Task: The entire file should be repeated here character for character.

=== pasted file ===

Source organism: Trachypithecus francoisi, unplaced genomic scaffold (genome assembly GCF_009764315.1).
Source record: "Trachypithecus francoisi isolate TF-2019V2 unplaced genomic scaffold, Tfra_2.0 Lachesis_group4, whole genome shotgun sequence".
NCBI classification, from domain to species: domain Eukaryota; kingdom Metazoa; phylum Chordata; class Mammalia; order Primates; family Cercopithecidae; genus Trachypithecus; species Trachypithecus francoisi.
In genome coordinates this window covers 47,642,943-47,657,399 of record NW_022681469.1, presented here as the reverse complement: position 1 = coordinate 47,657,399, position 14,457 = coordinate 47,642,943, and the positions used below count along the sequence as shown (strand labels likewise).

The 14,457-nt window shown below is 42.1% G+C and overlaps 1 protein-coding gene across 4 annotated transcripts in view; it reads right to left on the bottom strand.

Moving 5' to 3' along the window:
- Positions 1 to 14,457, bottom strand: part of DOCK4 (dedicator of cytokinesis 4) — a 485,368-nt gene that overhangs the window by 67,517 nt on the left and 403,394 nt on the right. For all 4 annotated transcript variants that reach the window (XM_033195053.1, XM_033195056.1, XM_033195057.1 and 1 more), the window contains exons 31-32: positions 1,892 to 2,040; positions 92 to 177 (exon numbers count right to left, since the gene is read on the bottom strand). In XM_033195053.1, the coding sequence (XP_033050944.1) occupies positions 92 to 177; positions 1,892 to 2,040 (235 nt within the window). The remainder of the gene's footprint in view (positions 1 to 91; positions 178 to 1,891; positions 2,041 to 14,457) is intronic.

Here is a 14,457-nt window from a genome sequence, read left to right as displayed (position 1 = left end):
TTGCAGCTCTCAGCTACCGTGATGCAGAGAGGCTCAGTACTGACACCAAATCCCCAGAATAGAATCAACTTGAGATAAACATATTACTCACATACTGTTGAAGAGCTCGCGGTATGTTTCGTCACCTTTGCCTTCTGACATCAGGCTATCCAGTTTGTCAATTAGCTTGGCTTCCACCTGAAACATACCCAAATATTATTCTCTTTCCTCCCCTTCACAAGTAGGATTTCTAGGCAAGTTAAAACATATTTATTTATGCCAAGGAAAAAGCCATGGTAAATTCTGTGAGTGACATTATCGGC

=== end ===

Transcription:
Source organism: Trachypithecus francoisi, unplaced genomic scaffold (genome assembly GCF_009764315.1).
Source record: "Trachypithecus francoisi isolate TF-2019V2 unplaced genomic scaffold, Tfra_2.0 Lachesis_group4, whole genome shotgun sequence".
NCBI classification, from domain to species: domain Eukaryota; kingdom Metazoa; phylum Chordata; class Mammalia; order Primates; family Cercopithecidae; genus Trachypithecus; species Trachypithecus francoisi.
In genome coordinates this window covers 47,642,943-47,657,399 of record NW_022681469.1, presented here as the reverse complement: position 1 = coordinate 47,657,399, position 14,457 = coordinate 47,642,943, and the positions used below count along the sequence as shown (strand labels likewise).

The 14,457-nt window shown below is 42.1% G+C and overlaps 1 protein-coding gene across 4 annotated transcripts in view; it reads right to left on the bottom strand.

Moving 5' to 3' along the window:
- Positions 1 to 14,457, bottom strand: part of DOCK4 (dedicator of cytokinesis 4) — a 485,368-nt gene that overhangs the window by 67,517 nt on the left and 403,394 nt on the right. For all 4 annotated transcript variants that reach the window (XM_033195053.1, XM_033195056.1, XM_033195057.1 and 1 more), the window contains exons 31-32: positions 1,892 to 2,040; positions 92 to 177 (exon numbers count right to left, since the gene is read on the bottom strand). In XM_033195053.1, the coding sequence (XP_033050944.1) occupies positions 92 to 177; positions 1,892 to 2,040 (235 nt within the window). The remainder of the gene's footprint in view (positions 1 to 91; positions 178 to 1,891; positions 2,041 to 14,457) is intronic.

Here is a 14,457-nt window from a genome sequence, read left to right as displayed (position 1 = left end):
TTGCAGCTCTCAGCTACCGTGATGCAGAGAGGCTCAGTACTGACACCAAATCCCCAGAATAGAATCAACTTGAGATAAACATATTACTCACATACTGTTGAAGAGCTCGCGGTATGTTTCGTCACCTTTGCCTTCTGACATCAGGCTATCCAGTTTGTCAATTAGCTTGGCTTCCACCTGAAACATACCCAAATATTATTCTCTTTCCTCCCCTTCACAAGTAGGATTTCTAGGCAAGTTAAAACATATTTATTTATGCCAAGGAAAAAGCCATGGTAAATTCTGTGAGTGACATTATCGGC